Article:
QSL Card from KH6JF / MM

Congratulation goes to N3LL for making contact with the KH6JF floating drone ship. He made an FT8 contact with the drone this past March.


More Information: http://www.jrfarc.org/hf-voyager/

Jupiter Research Foundation Amateur Radio Club (JRFARC) has integrated an HF transceiver with an autonomous ocean-going drone. Our mission is to deploy a ham radio station that roams the world’s oceans while providing an opportunity for amateur radio operators everywhere to make contacts with rare locations.

Our sponsor, Jupiter Research Foundation (JRF), has loaned JRFARC a Wave Glider and donated some radio equipment for this effort. Our club members have assembled a specialized waterproof ham radio payload and antenna system for the Wave Glider. We’ve used a combination of off-the-shelf and custom software and hardware to allow the system to operate autonomously for months at a time.

We originally launched the system from the Island of Hawaii in January of 2016 onboard a Wave Glider SV-2. After a nearshore ‘shakedown cruise’ of about one month, we brought the system in for some tweaks. We’ve had it in the nearshore waters for a few more test cruises throughout the summer of 2016 and 2017. In the late summer of 2017 we built a second version of the HF Voyager to be deployed on an SV-3 model Wave Glider. It sailed in the near-shore waters for a few months of testing in late 2017.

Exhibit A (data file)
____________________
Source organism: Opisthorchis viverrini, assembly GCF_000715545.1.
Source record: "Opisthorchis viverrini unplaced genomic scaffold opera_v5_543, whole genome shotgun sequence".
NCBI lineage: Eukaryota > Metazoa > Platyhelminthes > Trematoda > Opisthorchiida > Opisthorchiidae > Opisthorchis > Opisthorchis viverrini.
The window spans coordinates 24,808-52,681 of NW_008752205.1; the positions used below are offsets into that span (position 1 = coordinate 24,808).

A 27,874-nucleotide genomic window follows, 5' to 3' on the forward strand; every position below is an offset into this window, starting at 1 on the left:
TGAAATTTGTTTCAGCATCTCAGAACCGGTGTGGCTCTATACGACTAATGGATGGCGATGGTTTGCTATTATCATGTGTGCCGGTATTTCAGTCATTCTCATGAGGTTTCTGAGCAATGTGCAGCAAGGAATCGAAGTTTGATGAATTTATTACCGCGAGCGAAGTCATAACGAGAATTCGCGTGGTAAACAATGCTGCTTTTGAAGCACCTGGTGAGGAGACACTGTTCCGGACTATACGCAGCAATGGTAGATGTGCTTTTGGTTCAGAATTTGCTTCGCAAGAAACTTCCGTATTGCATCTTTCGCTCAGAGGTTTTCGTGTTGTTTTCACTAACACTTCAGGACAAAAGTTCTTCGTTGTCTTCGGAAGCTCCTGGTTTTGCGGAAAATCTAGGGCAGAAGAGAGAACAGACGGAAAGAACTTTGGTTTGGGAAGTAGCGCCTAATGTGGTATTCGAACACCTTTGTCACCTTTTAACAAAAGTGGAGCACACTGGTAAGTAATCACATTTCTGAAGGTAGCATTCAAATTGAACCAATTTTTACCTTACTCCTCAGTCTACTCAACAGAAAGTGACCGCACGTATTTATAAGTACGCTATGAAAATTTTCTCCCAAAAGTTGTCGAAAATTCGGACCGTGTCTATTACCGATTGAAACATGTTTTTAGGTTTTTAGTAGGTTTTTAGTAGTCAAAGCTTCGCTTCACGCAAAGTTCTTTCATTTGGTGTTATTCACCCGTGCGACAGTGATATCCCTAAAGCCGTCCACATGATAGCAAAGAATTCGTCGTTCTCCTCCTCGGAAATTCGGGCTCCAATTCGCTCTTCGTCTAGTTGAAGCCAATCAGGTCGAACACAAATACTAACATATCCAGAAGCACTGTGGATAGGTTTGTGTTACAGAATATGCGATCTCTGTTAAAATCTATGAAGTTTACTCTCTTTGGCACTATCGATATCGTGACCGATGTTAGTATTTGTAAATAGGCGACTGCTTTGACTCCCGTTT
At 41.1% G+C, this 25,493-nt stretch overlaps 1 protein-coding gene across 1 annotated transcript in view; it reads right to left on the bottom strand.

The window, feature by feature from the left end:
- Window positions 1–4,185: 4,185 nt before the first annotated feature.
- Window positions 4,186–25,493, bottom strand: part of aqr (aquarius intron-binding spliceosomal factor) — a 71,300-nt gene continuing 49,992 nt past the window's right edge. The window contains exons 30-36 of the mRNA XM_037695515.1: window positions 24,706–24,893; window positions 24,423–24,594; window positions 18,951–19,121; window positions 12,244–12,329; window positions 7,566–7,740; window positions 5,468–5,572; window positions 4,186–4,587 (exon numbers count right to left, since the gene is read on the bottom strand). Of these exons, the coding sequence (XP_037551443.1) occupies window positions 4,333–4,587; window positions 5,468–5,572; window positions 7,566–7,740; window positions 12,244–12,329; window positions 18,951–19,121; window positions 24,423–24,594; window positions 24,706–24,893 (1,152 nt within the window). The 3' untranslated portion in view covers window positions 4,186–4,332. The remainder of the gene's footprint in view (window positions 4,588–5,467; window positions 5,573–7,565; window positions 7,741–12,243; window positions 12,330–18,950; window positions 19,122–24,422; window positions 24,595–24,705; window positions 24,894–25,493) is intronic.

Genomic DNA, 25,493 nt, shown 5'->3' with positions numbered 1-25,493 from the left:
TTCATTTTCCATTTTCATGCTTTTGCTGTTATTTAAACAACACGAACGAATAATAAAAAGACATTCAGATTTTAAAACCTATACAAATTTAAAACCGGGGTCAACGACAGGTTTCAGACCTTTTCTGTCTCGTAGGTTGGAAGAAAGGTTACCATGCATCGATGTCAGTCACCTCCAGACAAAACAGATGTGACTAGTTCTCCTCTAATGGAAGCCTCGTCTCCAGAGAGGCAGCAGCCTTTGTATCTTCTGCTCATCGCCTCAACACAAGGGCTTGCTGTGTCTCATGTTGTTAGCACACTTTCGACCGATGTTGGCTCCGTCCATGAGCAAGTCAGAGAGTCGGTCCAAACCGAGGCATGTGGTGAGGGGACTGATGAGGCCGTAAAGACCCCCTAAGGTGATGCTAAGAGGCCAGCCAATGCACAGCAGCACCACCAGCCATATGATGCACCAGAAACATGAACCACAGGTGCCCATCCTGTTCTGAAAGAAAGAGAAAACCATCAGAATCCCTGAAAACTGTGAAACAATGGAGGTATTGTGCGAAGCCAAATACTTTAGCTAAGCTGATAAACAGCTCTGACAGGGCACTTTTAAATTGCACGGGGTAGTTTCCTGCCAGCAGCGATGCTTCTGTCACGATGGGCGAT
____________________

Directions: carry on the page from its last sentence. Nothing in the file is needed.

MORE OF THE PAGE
We sent this new Voyager out to the open ocean on its way towards Baja California on January 15th, 2018 as a passenger on the JRF HUMPACS mission. As the mission searched for ‘missing’ humpback whales, JRF’s pilots guided HF Voyager to sections of the Equatorial North Pacific that were not normally available to ham operators. The station used FT8 on the 20 meter band as its primary operating mode. You may have heard it on PSK-31 or WSPR. The Voyager returned to Hawaii on April 25th, 2018.

The club plans to give a QSL card to operators worldwide that have a confirmed contact with the HF Voyager during the HUMPBACS mission.

In the future we hope to collaborate with Amateur Radio organizations and publishers to sponsor operating events and contests for HF Voyager contact milestones. Grid square collectors, maritime operating fans, Islands on the Air participants, and all other hams interested in this unique opportunity to make a contact with an autonomous roving maritime station should find this to be an exciting new aspect of their favorite hobby.